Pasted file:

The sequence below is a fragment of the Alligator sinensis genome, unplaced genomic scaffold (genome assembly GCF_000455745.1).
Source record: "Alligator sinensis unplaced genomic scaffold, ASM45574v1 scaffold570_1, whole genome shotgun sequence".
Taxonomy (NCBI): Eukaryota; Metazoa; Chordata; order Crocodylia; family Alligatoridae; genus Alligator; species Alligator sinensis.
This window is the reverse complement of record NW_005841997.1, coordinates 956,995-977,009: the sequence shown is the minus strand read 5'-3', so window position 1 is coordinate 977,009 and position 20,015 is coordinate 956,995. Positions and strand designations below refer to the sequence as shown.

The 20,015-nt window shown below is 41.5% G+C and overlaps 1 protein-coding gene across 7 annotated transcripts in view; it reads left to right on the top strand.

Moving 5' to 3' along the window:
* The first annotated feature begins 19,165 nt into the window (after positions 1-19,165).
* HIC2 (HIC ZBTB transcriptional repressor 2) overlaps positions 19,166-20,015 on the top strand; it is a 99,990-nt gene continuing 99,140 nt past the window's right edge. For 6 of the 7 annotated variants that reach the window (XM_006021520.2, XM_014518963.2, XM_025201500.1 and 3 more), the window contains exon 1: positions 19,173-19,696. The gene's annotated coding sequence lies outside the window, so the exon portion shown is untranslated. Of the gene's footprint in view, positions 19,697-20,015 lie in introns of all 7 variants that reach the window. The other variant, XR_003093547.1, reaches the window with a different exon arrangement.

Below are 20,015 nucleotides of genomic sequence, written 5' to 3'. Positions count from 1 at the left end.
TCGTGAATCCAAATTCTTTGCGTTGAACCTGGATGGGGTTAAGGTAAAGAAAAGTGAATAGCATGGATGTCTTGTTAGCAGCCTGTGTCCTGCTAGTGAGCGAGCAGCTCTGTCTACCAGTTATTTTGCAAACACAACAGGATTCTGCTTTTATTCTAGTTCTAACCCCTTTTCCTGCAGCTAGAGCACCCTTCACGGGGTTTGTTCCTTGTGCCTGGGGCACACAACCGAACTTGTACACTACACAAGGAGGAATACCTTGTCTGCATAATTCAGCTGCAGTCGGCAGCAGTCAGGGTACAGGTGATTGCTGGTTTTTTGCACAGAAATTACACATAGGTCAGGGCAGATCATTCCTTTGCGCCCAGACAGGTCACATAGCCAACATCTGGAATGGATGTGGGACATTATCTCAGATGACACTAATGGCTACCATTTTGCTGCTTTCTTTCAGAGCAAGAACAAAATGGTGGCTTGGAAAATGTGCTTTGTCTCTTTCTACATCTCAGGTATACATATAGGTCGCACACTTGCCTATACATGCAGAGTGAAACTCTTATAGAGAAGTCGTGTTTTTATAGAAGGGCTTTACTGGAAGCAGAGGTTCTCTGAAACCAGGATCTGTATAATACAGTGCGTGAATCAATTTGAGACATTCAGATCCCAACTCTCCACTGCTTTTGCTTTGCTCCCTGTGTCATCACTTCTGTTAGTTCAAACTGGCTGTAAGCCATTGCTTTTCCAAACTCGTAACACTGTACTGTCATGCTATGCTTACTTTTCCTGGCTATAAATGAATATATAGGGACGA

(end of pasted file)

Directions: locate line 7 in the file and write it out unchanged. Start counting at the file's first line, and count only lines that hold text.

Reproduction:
* The first annotated feature begins 19,165 nt into the window (after positions 1-19,165).